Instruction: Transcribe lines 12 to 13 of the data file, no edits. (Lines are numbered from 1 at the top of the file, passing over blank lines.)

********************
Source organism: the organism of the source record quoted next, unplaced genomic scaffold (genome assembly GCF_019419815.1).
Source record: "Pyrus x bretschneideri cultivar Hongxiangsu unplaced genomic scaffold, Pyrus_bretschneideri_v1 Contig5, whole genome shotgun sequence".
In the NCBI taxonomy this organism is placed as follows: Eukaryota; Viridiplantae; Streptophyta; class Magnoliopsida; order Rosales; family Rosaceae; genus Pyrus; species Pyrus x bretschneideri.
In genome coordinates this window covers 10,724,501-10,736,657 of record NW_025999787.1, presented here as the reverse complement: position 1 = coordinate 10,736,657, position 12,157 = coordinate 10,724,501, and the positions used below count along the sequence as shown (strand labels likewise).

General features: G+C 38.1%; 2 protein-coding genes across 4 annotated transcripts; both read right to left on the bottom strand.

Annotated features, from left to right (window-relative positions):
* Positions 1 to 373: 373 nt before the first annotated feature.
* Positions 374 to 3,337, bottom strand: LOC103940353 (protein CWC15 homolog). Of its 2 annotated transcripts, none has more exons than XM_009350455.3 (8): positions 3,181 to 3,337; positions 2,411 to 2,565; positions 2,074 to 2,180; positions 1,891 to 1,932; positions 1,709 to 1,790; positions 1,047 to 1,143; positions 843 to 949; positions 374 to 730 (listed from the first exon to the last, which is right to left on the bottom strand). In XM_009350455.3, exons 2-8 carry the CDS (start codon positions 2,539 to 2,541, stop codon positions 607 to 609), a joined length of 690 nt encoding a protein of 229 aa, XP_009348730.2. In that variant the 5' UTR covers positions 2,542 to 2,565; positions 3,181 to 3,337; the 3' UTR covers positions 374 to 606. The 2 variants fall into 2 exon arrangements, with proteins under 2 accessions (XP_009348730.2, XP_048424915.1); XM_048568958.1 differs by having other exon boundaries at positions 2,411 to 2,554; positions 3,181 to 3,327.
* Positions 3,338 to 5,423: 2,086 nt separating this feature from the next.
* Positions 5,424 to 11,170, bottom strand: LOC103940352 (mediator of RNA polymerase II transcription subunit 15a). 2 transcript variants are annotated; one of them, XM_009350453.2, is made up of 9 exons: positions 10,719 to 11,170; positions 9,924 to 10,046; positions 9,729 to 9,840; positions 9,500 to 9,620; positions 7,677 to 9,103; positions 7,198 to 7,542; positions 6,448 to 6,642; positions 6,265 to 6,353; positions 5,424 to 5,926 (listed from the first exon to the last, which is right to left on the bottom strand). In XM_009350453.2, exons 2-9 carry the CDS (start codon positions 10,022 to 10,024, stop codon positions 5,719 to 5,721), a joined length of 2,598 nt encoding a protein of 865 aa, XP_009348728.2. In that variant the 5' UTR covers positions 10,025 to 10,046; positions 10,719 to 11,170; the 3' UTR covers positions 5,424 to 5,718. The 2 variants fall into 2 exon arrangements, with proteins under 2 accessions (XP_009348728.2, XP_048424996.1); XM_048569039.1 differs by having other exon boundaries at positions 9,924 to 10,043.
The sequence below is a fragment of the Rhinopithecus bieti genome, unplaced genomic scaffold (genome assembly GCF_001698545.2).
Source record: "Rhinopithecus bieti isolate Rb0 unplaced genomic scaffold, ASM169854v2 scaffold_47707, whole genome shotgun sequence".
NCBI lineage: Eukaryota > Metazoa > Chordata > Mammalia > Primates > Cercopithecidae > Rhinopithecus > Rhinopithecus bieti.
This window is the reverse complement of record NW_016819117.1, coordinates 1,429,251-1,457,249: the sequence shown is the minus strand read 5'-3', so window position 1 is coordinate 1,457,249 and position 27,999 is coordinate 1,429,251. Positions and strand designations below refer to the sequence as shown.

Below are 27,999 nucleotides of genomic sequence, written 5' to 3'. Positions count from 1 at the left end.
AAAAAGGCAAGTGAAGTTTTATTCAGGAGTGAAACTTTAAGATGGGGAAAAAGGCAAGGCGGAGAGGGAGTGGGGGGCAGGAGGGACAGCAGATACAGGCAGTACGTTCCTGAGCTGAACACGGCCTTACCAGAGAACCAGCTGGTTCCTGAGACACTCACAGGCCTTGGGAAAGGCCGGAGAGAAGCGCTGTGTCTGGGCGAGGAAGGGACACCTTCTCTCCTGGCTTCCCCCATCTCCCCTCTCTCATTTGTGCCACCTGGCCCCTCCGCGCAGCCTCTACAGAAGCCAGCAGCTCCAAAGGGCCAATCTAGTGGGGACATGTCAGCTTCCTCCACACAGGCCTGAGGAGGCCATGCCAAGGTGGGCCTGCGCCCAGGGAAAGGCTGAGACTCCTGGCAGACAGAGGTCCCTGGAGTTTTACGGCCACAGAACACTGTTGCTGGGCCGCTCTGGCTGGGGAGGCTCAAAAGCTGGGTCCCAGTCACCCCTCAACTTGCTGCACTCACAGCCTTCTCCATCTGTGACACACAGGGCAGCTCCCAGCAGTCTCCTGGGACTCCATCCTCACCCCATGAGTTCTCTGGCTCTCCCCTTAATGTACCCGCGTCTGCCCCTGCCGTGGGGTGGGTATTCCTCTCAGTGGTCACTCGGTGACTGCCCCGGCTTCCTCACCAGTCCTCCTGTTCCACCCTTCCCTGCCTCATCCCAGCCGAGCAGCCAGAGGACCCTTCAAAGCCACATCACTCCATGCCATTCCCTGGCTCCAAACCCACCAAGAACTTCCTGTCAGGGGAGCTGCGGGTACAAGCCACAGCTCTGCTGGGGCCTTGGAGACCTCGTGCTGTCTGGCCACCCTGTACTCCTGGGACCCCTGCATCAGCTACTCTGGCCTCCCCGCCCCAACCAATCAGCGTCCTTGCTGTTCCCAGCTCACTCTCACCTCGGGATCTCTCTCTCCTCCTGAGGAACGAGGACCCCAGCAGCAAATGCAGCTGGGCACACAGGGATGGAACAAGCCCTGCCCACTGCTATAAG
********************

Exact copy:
Source record: "Rhinopithecus bieti isolate Rb0 unplaced genomic scaffold, ASM169854v2 scaffold_47707, whole genome shotgun sequence".
NCBI lineage: Eukaryota > Metazoa > Chordata > Mammalia > Primates > Cercopithecidae > Rhinopithecus > Rhinopithecus bieti.